In San Francisco, each one of us has the nearly unique opportunity to be Dives to our own private Lazarus. I think, though, most of us would rather banquet in linen and purple robes. We’re doomed.

(Originally published in these pages on 1 March 2019)

Types and Shadows


The Readings for the 2nd Thursday, Tempus per Annum (C2)

They serve a copy and shadow of the heavenly sanctuary; for when Moses was about to erect the tent, he was instructed by God, saying, “See that you make everything according to the pattern which was shown you on the mountain.”

Hebrews 8:5

HEBREWS SPEAKS ABOUT THE Heavenly temple and about how what was then in Jerusalem was only a faint shadow – not only of what was before under Solomon, but also what was really present to Moses on the Mountain: God’s heavenly throne room. Yet was was present in Jerusalem at that time did not have the Ark of the Covenant or the Seat of Mercy, which had been carried away during the Babylonian siege and sack of Jerusalem – either by the Babylonians or else by the Prophet Jeremiah – and has yet to be found again. So the Temple present at the time of Jesus didn’t have all the working parts.

But Hebrews says that any earthly Temple is only a shadow of the real one in Heaven at this point because now Messiah has come. Types and shadows have their ending as Aquinas wrote. Because the newer rite is here. Yet one does not replace the other. One manifests the other fulfills the Truth.

The Catechism of the Catholic Church states:

The unity of the Old and New Testaments

128 The Church, as early as apostolic times, and then constantly in her Tradition, has illuminated the unity of the divine plan in the two Testaments through typology, which discerns in God’s works of the Old Covenant prefigurations of what he accomplished in the fullness of time in the person of his incarnate Son.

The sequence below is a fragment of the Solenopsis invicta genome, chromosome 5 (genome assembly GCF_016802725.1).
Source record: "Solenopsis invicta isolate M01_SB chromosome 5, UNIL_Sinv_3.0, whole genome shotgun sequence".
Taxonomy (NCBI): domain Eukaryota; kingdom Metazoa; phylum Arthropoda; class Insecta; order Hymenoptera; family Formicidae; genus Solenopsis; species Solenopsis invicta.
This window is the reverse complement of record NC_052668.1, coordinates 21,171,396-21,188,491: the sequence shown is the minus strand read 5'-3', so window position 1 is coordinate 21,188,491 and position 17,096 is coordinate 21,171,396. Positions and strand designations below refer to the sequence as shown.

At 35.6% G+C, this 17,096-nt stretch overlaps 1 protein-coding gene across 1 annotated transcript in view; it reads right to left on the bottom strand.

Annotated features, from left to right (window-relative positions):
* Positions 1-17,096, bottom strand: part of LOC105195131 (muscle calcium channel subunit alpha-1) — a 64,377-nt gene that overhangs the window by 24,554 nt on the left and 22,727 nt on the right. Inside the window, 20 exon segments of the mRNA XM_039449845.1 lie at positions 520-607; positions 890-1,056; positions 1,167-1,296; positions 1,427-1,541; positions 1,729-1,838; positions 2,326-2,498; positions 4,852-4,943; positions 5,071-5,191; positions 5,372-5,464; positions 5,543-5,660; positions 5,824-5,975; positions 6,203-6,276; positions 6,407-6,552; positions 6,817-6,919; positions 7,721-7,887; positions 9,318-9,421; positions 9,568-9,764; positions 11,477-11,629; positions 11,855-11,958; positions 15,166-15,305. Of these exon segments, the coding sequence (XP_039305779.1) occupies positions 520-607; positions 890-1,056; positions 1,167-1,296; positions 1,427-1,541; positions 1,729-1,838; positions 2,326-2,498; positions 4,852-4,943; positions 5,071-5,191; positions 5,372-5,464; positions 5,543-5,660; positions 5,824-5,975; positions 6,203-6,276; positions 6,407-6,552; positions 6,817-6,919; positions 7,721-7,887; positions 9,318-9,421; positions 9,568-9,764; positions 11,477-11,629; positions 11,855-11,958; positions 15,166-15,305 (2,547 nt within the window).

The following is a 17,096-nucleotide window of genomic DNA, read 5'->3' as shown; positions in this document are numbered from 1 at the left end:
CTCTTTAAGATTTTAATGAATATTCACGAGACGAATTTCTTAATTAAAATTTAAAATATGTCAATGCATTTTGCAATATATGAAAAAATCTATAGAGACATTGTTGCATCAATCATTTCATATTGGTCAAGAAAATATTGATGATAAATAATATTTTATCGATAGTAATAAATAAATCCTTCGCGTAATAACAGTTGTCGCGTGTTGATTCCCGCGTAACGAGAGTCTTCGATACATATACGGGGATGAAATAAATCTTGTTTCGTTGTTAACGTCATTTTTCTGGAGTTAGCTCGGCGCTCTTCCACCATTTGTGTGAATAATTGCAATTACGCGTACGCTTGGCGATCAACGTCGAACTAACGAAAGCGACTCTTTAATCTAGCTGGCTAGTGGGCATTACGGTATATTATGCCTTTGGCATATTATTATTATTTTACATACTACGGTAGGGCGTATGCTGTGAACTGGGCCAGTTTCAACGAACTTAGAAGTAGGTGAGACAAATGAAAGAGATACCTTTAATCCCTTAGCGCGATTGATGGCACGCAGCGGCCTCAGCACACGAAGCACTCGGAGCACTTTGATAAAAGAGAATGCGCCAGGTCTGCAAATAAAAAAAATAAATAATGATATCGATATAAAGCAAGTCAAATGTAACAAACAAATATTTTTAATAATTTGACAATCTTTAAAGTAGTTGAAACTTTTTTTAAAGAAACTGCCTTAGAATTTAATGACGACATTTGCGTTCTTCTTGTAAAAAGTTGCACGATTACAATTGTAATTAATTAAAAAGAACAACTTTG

129 Christians therefore read the Old Testament in the light of Christ crucified and risen. Such typological reading discloses the inexhaustible content of the Old Testament; but it must not make us forget that the Old Testament retains its own intrinsic value as Revelation reaffirmed by our Lord himself. Besides, the New Testament has to be read in the light of the Old. Early Christian catechesis made constant use of the Old Testament. As an old saying put it, the New Testament lies hidden in the Old and the Old Testament is unveiled in the New.

130 Typology indicates the dynamic movement toward the fulfillment of the divine plan when “God [will] be everything to everyone.” Nor do the calling of the patriarchs and the exodus from Egypt, for example, lose their own value in God’s plan, from the mere fact that they were intermediate stages.

Or, as The Bible Project puts it succinctly: “We believe the Bible is a unified book that leads to Jesus.”

Today is the Feast of the Theophany in those Orthodox and Byzantine Catholic Churches that use the Julian Calendar. Last night at the 2.5 hour Vigil Service we read about 20 Bible passages, served the Liturgy of St Basil, and then blessed water. This water, Theophany or “Jordan Water”, we believe avails much for healing, remission of sins, blessings, and the repelling of both spiritual and physical foes. It is and interesting tradition because while, in aome churches it’s blessed in a basin, the blessing can also be done at the ocen or in a river. My former bishop does this blessing in the winter snows, on the Continental Divide. These blessings, absolutions, healings, and exorcisms are not only for believers but for all God’s world. In his Son God claims us all for himself.

Types and shadows have their ending. God is Manifest. Baptized in the Jordan he begins to set all things aright. We can enter the water with him and rise as Sons and Daughters of God

Reading the Signs of Ordinary Times

The cover of The Silver Chair from the boxed set I received in High School (c. 1980)


The Readings for the 1st Saturday, Tempus per Annum (C2)

The word of God is living and effective, sharper than any two-edged sword, penetrating even between soul and spirit. As he passed by, he saw Levi, son of Alphaeus, sitting at the customs post. Jesus said to him, “Follow me.” And he got up and followed him.

Hebrews 4:12, Mark 2:14